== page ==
Week 6 Blog 636

Essential Question: What are the most important things to remember in conducting interviews?

I think the most important things to remember when conducting an interview is to make sure you are prepared and have open-ended questions. Make a person feel comfortable and let them know you are listening. I would also paraphrase answers back to the person to ensure I got the information right. I also suggest using the SOLER technique when facing them. In the article on Active Listening, S.O.L.E.R stands for:

Squarely face the person

Open your posture

Lean towards the sender

Eye contact maintained

Relax while attending

When should you interview? Interviewing is necessary when we cannot observe behaviors, feelings, or how people interpret the world around them(Merriam & Tisdell, 2009). So make sure that interviewing is necessary when you are collecting information for your project. The key to getting good data is asking good questions (Merriam & Tisdell, 2009). If you don’t have good questions, you will not get good data. More open-ended question are better than closed “yes or no” questions (Merriam & Tisdell, 2009). Turner (2010) says, “The research questions [are] one of the most crucial steps in the interview process.”

The article, Conducting An Interview suggests six good steps for conducting an interview:

1. Setting the interview context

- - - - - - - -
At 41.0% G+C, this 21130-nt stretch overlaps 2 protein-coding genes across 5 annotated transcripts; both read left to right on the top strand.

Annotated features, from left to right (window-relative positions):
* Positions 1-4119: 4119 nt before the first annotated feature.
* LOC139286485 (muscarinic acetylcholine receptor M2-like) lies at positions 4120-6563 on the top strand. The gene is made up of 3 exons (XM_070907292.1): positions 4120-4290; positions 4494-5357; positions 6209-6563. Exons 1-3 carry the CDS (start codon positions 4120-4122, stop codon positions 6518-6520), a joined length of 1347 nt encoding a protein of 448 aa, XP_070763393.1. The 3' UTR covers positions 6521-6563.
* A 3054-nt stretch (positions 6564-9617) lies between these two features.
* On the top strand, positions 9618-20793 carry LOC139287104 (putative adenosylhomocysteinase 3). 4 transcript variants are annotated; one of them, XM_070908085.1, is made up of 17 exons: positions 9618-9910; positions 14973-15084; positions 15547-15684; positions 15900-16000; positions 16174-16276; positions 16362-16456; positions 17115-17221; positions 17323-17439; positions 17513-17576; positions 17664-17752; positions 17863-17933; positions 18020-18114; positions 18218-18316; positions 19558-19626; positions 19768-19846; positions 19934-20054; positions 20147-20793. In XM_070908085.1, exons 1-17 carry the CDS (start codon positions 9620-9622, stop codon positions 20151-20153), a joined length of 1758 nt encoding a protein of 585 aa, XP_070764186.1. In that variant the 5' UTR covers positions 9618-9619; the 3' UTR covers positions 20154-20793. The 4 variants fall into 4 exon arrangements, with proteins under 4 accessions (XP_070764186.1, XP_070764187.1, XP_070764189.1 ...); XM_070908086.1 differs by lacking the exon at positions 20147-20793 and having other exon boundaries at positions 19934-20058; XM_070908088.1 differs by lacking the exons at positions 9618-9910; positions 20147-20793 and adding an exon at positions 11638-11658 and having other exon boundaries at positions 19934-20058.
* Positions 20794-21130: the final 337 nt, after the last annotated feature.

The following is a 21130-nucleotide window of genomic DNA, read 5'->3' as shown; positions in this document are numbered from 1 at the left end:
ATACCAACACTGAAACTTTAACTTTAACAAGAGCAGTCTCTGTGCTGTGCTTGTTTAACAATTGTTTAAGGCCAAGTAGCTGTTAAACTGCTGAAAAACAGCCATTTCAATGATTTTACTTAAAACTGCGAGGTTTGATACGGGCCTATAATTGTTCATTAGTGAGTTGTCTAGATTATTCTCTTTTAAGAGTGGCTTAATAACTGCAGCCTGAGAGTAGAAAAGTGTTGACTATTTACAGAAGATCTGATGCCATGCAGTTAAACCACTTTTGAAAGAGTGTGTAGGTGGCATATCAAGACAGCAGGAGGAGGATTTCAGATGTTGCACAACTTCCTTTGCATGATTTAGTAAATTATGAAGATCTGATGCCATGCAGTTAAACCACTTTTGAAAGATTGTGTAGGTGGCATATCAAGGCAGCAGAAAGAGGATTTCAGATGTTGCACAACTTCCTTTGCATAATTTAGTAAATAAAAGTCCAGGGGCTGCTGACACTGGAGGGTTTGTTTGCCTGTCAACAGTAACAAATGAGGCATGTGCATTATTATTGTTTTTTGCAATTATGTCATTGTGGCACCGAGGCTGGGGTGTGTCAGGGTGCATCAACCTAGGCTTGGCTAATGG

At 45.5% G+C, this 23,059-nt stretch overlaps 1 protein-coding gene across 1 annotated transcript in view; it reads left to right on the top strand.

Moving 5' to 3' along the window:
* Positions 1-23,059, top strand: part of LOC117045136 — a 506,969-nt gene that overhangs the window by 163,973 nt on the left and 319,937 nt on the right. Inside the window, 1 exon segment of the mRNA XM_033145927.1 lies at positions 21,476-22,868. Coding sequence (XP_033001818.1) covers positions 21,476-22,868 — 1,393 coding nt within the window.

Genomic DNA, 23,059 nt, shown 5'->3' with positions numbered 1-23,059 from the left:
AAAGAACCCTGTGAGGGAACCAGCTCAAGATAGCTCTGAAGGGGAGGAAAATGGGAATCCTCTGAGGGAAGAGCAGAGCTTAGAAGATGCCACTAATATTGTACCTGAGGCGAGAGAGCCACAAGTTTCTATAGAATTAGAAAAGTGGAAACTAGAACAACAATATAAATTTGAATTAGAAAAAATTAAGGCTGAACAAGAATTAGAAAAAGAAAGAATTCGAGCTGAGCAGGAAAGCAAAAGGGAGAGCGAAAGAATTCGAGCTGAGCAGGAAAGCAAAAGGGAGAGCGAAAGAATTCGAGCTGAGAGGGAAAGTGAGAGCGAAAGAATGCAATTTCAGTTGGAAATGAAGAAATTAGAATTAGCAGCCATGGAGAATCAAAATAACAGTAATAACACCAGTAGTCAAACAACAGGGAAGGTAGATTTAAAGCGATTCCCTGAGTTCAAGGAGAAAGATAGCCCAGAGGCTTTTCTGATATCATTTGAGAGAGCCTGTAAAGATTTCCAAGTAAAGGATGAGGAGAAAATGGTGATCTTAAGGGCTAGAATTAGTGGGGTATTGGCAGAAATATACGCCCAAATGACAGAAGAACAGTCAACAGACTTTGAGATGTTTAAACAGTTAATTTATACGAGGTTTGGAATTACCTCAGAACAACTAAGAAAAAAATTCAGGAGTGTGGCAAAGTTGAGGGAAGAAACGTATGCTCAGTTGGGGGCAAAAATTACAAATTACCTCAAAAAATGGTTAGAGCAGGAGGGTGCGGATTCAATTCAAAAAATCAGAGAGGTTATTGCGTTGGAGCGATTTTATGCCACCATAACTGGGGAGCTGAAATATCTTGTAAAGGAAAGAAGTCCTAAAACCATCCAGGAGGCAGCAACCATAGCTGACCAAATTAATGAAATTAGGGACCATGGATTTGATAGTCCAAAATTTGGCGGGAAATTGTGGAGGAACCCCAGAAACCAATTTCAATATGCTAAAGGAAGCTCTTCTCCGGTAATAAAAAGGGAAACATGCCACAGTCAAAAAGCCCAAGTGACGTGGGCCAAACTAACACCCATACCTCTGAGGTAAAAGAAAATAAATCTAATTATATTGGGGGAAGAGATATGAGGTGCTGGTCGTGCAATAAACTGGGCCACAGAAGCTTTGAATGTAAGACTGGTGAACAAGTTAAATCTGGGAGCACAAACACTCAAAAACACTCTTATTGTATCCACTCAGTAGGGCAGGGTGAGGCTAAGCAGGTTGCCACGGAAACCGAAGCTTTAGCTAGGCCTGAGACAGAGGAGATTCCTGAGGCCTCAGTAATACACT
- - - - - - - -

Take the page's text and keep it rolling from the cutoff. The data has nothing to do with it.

2. Planning the interview

3. Constructing questions

4. Starting and finishing the interview

5. Conducting the interview

6.Managing data collected during an interview

In step 1, setting the interview, you need to have clear objectives for the research project. For step 2, planning the interview, you want to go through the steps and make sure you have what you need before you get started. When constructing questions, under step 3, use open-ended questions, which can lead to rich data. Step 4, starting and finishing an interview, describes the process of introducing yourself and setting the purpose of the interview and getting permission to take notes or record responses in some way. When ending the interview, summarize what was said, thank the person for the interview, and, if needed, ask if it is ok to get in touch with them again. Step 5, conducting the interview, is when you would put S.O.L.A.R in place. This is where you check your body language, your voice, your opinion, you facial expressions, and posture. Everything you do will make a difference in how your interviewee will feel and how they answer your questions. Make them feel comfortable. The last step is to manage data collection during the interview, notes should be taken but not too much. You can also audio or videotape an interview, but that sometimes makes people feel uncomfortable. Make sure to maintain eye contact as well. These are six steps taken from the article “Conducting an Interview,” which I thought were good steps to share.

To see my infographic click on the link:

http://easel.ly/infographic/41clit

References